The Tardis, a tiny tower house | Edwards Moore Architects

The "Tardis", a tiny tower house built within an existing backyard structure. | www.facebook.com/SmallHouseBliss

This mini tower is located in a central Melbourne, Australia, neighborhood. The “Tardis” as it is now called was originally an octagonal gazebo-type structure built on top of a brick backyard shed. Wanting to make better use of the structure, the owner asked Edwards Moore Architects to covert it into a micro-sized guest/rental suite while still retaining a separate ground-level workshop space. That was a lot to fit in considering that the building appears to be only about 250 ft2 (23 m2) total, and much of that is taken up by the thick brick walls.

The "Tardis", a tiny tower house built within an existing backyard structure. | www.facebook.com/SmallHouseBliss

The architects split the ground floor into two, each with its own entrance. The larger part is the requested workspace while the smaller part is the entry and bathroom for the guest suite. The dividing wall was angled just enough to accommodate a shower, basin and toilet. The bathroom door doubles as a very steep stair (barely more than a ladder) to the rest of the guest suite upstairs. To access the bathroom, you have to push the stair to the right. An angled slot in the wall allows it to temporarily slide into the workshop space. If necessary, the stair can also be moved from the upper level using a rope and pulley system. Should that prove too inconvenient, you can also get to and from the upper level by an exterior spiral stair.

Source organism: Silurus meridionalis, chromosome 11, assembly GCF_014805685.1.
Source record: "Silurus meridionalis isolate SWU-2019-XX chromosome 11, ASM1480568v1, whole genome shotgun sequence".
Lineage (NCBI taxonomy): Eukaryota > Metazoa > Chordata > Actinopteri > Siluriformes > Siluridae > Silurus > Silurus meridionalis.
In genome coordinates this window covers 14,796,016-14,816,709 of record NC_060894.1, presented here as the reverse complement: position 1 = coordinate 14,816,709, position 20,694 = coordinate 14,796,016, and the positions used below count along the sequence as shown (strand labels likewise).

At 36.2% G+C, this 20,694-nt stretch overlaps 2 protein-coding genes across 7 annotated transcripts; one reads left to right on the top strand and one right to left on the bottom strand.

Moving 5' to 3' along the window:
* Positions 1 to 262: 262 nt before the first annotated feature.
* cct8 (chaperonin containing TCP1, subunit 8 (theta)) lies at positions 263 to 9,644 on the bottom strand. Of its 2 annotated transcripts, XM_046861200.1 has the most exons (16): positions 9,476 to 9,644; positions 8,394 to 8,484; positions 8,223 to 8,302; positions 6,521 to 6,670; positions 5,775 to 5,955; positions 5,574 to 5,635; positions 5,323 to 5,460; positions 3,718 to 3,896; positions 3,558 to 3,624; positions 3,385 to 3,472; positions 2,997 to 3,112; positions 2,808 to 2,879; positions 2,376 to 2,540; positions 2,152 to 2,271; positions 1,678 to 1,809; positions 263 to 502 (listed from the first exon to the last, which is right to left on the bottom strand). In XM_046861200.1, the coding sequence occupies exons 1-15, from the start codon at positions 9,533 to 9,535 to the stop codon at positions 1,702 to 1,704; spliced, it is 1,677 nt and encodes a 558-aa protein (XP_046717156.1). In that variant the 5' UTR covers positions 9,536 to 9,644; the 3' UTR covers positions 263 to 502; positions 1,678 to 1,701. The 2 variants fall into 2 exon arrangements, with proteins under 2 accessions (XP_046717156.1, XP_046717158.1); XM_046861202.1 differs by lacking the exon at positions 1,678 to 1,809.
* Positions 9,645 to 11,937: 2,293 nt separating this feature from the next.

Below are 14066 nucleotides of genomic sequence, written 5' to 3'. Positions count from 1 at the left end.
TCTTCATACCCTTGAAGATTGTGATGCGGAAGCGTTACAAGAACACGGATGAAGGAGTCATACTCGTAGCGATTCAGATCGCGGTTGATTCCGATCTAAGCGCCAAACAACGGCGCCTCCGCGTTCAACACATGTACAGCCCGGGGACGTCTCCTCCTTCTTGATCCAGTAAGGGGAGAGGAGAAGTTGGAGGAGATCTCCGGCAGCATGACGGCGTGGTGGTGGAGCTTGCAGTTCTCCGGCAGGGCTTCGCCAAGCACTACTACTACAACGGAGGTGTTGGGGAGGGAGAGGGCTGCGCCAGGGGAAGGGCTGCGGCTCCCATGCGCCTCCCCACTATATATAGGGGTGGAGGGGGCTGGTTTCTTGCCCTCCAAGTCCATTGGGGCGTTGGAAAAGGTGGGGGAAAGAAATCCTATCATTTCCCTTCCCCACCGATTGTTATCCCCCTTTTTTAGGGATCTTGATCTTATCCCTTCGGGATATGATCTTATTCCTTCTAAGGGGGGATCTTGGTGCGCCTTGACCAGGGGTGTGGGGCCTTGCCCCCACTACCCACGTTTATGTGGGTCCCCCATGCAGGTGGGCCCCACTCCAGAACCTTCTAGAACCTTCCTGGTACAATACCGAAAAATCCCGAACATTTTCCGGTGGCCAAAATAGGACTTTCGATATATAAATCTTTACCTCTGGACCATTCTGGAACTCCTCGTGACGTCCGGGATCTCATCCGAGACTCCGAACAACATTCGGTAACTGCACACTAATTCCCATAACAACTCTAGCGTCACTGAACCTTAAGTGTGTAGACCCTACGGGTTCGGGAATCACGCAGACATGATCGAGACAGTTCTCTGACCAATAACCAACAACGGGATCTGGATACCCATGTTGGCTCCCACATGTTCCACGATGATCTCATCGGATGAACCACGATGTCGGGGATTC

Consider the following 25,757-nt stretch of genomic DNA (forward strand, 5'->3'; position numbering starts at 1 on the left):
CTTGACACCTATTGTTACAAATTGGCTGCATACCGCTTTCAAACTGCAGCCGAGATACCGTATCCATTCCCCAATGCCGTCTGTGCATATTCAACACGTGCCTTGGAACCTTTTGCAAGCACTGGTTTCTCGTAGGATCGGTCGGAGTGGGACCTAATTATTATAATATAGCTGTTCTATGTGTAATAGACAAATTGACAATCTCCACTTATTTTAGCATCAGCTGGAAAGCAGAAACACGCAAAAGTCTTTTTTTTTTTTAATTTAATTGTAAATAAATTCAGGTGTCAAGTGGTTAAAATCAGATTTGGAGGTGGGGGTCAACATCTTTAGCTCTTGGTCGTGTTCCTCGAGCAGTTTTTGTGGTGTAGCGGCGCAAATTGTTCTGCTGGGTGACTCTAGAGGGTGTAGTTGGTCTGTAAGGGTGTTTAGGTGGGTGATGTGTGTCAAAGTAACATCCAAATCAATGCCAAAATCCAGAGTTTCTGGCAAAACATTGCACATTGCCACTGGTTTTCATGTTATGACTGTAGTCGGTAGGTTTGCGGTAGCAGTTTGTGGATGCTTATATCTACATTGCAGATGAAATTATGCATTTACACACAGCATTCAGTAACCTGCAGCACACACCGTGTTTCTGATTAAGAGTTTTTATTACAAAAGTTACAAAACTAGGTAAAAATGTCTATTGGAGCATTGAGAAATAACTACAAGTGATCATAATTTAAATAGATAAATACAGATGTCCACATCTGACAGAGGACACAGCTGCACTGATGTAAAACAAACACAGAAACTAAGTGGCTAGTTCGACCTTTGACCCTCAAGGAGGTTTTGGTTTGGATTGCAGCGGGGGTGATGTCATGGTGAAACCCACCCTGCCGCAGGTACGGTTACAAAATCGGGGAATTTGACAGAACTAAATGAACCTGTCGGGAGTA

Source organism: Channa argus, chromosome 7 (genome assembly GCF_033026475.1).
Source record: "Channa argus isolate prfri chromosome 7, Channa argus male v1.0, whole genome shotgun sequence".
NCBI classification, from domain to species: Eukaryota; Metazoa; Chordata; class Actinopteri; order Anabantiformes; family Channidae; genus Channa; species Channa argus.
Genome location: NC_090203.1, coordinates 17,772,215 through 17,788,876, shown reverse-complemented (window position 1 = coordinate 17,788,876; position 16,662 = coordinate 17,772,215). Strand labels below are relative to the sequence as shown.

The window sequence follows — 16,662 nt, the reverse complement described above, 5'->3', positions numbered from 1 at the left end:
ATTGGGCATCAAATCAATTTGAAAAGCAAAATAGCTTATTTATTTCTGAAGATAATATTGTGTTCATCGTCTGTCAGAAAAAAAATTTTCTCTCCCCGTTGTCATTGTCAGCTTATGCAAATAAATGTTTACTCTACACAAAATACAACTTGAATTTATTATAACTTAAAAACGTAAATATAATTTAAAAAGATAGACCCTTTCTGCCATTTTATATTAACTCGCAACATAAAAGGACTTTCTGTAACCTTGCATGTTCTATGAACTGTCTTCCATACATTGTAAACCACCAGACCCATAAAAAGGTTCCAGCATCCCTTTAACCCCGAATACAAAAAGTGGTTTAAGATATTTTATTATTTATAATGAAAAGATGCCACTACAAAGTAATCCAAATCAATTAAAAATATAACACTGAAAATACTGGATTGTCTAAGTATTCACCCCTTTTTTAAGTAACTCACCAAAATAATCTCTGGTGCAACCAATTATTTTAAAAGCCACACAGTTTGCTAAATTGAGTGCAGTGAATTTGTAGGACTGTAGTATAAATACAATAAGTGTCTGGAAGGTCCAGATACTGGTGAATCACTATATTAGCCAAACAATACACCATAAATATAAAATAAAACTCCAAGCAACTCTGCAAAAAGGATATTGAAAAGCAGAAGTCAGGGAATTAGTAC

The "Tardis", a tiny tower house built within an existing backyard structure. | www.facebook.com/SmallHouseBliss

The upper floor is a wonderful octagon-shaped room. Floor-to-ceiling windows extend around half the perimeter, visually expanding the space, while the remaining walls are brick. It would be a nice size for a living room, a kitchen or a bedroom, but here it has to serve as all three. To make it all fit, the architects put a small kitchenette (with bar fridge and sink but no cooktop) on a raised platform. The platform is just wide enough to conceal a pull-out double bed, and the platform’s height is about right to double as seating. The living space expands to the outdoors through French doors that open to a nice deck shaded by a large gum tree. Storage space within the suite is quite limited. There are some shelves above the stairs, plus a small amount of underfloor storage in the corner where the stairs come up.

If you’d like to visit Melbourne and experience very tiny living, the Tardis can be rented through AirBnB.

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Photographs by Fraser Marsden, courtesy of Edwards Moore Architects. Via Yellowtrace.

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